William Fisher: Bush's Strategic Change
Bush's Strategic Change
By William Fisher
t r u t h o u t | Perspective
Monday 23 October 2006
It has gone largely unreported, but President Bush's "stay the course" mantra has apparently taken a 180-degree turn.
I offer in evidence this recent quote from Mr. Bush:
"We believe that the more we inform our American citizens, the better our government will be. We believe that the more transparency there is in the system, the better the system functions on behalf of the American people."
The president's remarks came at a signing ceremony for the Federal Funding Accountability and Transparency Act, which will establish a searchable online database of federal grants and contracts.
As reported by Steve Aftergood's Project on Government Secrecy, a White House fact sheet said the new law "is part of President Bush's ongoing commitment to improve transparency, accountability, and management across the Federal Government."
OK, so maybe it wasn't about Iraq or Afghanistan or the Global War on Terror. And maybe the timing of its revelation had just a tad to do with the mid-term elections. But it has to be seen as some kind of major epiphany anyway.
The reason is that this president has presided over arguably the most secretive government in US history.
Consider the findings of a report issued a while ago by Congressman Henry Waxman of California, one of the Democrats effectively neutered by the current House majority. Waxman's report found "a systematic effort by the Bush Administration to limit the application of the laws that promote open government and accountability ... the Bush Administration has sought to curtail public access to information while expanding the powers of government to operate in secret."
The report alleged that both the American people and the US Congress are being denied access to millions of pages of documents to which they are entitled under law. It added, "The actions of the Bush Administration have resulted in an extraordinary expansion of government secrecy. External watchdogs, including Congress, the media, and non-governmental organizations, have consistently been hindered in their ability to monitor government activities."
The report found that the administration has systematically withheld "a vast array" of records from Congress. Subjects have ranged "from simple census data and routine agency correspondence to presidential and vice presidential records."
Henry Waxman has good reason to know. Congress itself, Waxman's report says, has been one of the main victims of our secret government. "On over 100 separate occasions, the Administration has refused to answer the inquiries of, or provide the information requested" by Congressman Waxman in his role as the senior Democrat on the House Committee on Government Reform. The information the Administration has refused to provide includes "documents requested by the ranking members of eight House Committees relating to the prison abuses at Abu Ghraib and elsewhere," the report says.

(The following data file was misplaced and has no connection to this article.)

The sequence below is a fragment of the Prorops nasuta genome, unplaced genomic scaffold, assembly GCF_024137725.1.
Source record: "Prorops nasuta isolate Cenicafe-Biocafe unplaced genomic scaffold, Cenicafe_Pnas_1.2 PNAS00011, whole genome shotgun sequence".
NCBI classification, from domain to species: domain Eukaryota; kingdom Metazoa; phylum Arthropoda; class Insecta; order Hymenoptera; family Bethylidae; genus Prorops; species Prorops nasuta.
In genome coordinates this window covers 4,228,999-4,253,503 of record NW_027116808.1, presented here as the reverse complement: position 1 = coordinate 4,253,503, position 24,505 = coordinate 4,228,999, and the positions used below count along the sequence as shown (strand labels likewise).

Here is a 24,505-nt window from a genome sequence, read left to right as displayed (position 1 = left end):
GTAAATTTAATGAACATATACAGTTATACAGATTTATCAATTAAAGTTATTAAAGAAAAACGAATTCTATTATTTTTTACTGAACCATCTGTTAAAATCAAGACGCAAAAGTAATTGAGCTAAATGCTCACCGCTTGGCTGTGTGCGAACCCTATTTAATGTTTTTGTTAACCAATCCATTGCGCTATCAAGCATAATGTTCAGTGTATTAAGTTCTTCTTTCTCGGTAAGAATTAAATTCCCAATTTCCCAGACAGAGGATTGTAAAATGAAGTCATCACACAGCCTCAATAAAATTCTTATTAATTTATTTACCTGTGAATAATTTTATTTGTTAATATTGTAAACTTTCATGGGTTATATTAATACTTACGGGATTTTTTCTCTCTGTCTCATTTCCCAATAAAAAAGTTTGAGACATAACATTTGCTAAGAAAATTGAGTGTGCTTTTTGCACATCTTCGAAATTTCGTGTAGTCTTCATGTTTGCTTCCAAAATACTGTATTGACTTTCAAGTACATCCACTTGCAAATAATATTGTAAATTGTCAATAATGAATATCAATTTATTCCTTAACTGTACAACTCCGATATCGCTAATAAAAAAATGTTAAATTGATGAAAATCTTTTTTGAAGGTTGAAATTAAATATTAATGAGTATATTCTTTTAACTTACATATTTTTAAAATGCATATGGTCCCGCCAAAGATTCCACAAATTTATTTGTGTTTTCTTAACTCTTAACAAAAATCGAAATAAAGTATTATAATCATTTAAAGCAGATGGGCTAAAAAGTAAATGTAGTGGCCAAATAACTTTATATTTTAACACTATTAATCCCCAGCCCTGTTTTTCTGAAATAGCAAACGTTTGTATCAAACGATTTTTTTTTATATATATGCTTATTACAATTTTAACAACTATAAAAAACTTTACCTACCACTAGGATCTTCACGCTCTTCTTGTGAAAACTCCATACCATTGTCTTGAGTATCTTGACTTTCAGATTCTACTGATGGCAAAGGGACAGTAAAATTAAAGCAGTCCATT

Well, maybe Mr. Waxman and the rest of us need to cut the president some slack. After all, his epiphany only happened a few weeks ago.
Now, the Decider in Chief has to get it implemented, and that's going to take a bit of time. Even for a chief executive with a Harvard MBA, it's not going to be a quick or easy job.
Because, as of today, the government continues to classify more documents about more different subjects than any of its predecessors ever dreamed of. And it spends billions in taxpayer funds to do so.
Still, the president's epiphany has to come as welcome news to all the folks who have spent the past six frustrating years trying to make the Freedom of Information Act work in something resembling a timely manner.
Take heart, ACLU, Associated Press, and countless other soldiers in what has become an open-the-government cottage industry.
Given the president's management skills, and his authority as Decider, maybe it won't be too long before the government folks whose salaries we pay stop spinning the truth and let us all in on both our successes and our failures.
Maybe, in the future, it won't take an army of meddlers to learn what we need to know about Gitmo, secret CIA prisons, domestic eavesdropping, faux science, rolling back environmental protections, interoperable radios, progress in our Global War On Terrorism, and a host of other issues.
And - who knows? - it might just signal the end of whistleblowing!
William Fisher has managed economic development programs in
the Middle East and in many other parts of the world for the
US State Department and USAID for the past thirty years. He
began his work life as a journalist for newspapers and for
the Associated Press in Florida. Go to The World
According to Bill Fisher for more.